At this point in time, WhatsApp had been running on the initial investment they got and the $0.99 subscription fee. We all know that that subscription fee didn’t work here in Zimbabwe and other markets where WhatsApp is popular. However, that revenue source seemed to keep the lights on for them long enough for them to get more funding.

The $19 Billion acquisition

In February 2014, WhatsApp was bought by Facebook for $19 Billion. To some analysts, this seemed too high of a price to pay for a company that was barely making that much money. So why did Mark Zuckerberg buy WhatsApp? According to some business people, he did it because he saw a threat to Facebook Messenger and some say that it was better for him to acquire WhatsApp which was dominating mobile communication than let his competitors get it.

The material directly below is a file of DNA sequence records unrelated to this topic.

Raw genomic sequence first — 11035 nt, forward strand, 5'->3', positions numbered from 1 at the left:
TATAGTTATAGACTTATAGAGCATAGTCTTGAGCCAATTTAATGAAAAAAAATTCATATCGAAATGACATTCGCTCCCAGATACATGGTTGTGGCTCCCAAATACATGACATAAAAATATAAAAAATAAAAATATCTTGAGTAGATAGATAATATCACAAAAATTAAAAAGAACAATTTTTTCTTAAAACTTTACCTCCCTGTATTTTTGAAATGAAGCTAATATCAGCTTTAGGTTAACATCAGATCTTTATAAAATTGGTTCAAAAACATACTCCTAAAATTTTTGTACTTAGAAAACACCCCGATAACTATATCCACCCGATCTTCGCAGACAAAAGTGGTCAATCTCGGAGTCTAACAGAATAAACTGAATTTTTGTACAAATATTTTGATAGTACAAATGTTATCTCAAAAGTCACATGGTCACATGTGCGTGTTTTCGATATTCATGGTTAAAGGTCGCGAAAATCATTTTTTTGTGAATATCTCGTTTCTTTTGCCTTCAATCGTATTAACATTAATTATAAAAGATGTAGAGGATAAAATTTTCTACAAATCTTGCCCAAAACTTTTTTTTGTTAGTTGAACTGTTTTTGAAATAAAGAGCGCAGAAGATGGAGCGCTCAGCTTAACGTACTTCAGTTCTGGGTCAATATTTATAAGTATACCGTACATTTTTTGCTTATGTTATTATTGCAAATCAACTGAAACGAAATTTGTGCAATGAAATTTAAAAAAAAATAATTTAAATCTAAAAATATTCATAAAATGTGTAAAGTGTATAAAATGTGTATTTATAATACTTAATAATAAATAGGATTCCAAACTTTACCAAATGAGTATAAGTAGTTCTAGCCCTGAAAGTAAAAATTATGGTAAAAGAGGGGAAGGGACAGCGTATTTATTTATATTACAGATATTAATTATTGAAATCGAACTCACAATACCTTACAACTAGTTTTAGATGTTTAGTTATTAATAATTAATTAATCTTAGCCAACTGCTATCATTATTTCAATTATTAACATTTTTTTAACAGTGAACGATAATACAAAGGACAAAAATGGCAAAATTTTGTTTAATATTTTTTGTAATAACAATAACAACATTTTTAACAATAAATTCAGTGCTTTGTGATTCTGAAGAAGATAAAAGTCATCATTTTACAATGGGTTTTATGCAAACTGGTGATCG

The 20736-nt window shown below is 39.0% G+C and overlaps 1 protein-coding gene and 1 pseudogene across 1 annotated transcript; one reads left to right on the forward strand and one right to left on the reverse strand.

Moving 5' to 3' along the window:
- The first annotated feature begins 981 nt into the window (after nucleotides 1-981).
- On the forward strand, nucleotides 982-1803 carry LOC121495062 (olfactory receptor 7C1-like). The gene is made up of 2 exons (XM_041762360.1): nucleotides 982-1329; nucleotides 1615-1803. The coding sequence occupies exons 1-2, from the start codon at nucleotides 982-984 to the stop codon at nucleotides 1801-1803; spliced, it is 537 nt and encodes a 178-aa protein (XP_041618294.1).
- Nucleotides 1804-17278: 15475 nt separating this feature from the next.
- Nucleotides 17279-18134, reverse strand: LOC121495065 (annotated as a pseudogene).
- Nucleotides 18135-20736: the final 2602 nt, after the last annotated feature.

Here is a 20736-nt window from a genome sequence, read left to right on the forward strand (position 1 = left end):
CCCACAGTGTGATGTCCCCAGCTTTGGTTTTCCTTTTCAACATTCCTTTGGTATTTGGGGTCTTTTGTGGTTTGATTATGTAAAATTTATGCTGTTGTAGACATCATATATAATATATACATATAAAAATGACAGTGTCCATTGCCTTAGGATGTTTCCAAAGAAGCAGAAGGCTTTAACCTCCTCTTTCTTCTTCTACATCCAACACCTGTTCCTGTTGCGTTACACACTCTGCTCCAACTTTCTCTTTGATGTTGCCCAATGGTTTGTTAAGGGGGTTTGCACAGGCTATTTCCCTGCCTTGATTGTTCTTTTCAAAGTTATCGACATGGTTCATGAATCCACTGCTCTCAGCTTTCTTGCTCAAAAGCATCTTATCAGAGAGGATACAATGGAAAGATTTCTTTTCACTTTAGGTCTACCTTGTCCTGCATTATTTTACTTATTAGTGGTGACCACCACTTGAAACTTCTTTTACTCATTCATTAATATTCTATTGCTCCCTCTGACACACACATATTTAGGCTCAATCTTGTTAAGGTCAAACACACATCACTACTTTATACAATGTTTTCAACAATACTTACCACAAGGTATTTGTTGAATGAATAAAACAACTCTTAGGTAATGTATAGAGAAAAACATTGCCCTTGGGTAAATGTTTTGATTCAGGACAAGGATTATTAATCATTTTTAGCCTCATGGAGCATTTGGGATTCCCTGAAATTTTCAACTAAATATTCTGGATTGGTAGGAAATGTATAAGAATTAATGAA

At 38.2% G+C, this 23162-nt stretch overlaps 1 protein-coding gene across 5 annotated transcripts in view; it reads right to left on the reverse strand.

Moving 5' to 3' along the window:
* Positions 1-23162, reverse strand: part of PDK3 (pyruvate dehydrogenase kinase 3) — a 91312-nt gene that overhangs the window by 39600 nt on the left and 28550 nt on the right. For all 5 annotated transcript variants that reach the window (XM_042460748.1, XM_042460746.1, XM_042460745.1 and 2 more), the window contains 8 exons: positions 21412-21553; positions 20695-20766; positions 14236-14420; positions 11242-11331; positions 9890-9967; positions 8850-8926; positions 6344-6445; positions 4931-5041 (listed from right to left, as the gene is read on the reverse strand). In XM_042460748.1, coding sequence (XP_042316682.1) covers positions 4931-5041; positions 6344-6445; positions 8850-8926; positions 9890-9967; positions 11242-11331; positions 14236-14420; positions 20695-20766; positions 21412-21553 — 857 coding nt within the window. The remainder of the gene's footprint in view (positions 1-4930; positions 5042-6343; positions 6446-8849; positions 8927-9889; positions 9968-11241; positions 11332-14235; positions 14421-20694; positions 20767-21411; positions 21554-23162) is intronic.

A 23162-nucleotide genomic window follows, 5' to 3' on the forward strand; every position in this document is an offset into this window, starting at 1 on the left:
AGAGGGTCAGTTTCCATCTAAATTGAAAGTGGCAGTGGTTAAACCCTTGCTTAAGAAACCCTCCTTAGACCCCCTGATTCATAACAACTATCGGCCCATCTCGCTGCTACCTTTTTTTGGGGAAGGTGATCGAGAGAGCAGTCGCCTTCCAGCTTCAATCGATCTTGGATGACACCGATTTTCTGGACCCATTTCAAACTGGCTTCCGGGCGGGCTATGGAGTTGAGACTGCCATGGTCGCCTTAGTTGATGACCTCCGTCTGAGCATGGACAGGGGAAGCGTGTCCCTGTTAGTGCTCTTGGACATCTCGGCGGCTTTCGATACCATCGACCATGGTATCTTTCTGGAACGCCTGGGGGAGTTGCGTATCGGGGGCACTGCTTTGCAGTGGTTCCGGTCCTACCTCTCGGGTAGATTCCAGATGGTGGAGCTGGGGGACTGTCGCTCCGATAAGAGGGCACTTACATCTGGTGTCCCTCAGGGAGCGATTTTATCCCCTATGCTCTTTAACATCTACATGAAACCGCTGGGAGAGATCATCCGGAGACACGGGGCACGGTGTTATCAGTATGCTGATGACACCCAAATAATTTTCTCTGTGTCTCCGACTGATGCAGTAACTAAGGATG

All this while, WhatsApp had built a brand around 2 major things: not violating user privacy and not showing advertisements within the app. Those are some of the two things that can bring revenue to a company with a lot of data, either you share user data with other companies or you sell ads to other companies and show them in your app.

After the Facebook acquisition, many people feared that those 2 things that WhatsApp had promised to never do were going to happen. I mean the company had to start making money in order to justify the $19 Billion valuations that it got from the Facebook acquisition. The company then decided to set the record straight in a blog post saying that they were not going to go against their values. From other interviews, it was revealed that Mark Zuckerberg gave the company 5 years to focus on growing their user base while having the support of Facebook.

The foundation for WhatsApp monetization